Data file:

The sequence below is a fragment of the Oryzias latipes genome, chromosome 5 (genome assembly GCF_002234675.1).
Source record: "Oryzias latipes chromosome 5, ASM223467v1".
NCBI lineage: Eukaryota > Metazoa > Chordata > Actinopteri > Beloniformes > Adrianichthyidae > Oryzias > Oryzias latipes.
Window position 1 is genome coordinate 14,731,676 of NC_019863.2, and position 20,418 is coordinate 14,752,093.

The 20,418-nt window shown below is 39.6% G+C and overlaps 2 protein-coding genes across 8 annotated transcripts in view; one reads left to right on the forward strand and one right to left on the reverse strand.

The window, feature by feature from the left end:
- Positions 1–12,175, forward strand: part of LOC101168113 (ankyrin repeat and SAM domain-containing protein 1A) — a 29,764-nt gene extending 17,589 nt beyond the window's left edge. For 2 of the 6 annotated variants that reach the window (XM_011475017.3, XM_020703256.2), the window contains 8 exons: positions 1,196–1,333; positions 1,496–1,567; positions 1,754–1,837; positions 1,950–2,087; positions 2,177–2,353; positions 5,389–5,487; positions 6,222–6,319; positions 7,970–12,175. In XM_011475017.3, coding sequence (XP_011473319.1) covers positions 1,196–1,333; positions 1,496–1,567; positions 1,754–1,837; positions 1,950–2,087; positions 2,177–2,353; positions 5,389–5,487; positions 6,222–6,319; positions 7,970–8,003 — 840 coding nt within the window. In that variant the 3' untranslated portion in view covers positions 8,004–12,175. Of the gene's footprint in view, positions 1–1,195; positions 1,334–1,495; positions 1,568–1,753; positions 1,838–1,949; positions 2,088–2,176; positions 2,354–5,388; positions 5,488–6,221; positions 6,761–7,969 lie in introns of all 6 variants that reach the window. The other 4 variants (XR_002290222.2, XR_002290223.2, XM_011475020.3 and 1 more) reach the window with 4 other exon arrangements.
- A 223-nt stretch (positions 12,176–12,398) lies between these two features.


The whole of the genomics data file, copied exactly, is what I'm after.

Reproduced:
The sequence below is a fragment of the Oryzias latipes genome, chromosome 5 (genome assembly GCF_002234675.1).
Source record: "Oryzias latipes chromosome 5, ASM223467v1".
NCBI lineage: Eukaryota > Metazoa > Chordata > Actinopteri > Beloniformes > Adrianichthyidae > Oryzias > Oryzias latipes.
Window position 1 is genome coordinate 14,731,676 of NC_019863.2, and position 20,418 is coordinate 14,752,093.

The 20,418-nt window shown below is 39.6% G+C and overlaps 2 protein-coding genes across 8 annotated transcripts in view; one reads left to right on the forward strand and one right to left on the reverse strand.

The window, feature by feature from the left end:
- Positions 1–12,175, forward strand: part of LOC101168113 (ankyrin repeat and SAM domain-containing protein 1A) — a 29,764-nt gene extending 17,589 nt beyond the window's left edge. For 2 of the 6 annotated variants that reach the window (XM_011475017.3, XM_020703256.2), the window contains 8 exons: positions 1,196–1,333; positions 1,496–1,567; positions 1,754–1,837; positions 1,950–2,087; positions 2,177–2,353; positions 5,389–5,487; positions 6,222–6,319; positions 7,970–12,175. In XM_011475017.3, coding sequence (XP_011473319.1) covers positions 1,196–1,333; positions 1,496–1,567; positions 1,754–1,837; positions 1,950–2,087; positions 2,177–2,353; positions 5,389–5,487; positions 6,222–6,319; positions 7,970–8,003 — 840 coding nt within the window. In that variant the 3' untranslated portion in view covers positions 8,004–12,175. Of the gene's footprint in view, positions 1–1,195; positions 1,334–1,495; positions 1,568–1,753; positions 1,838–1,949; positions 2,088–2,176; positions 2,354–5,388; positions 5,488–6,221; positions 6,761–7,969 lie in introns of all 6 variants that reach the window. The other 4 variants (XR_002290222.2, XR_002290223.2, XM_011475020.3 and 1 more) reach the window with 4 other exon arrangements.
- A 223-nt stretch (positions 12,176–12,398) lies between these two features.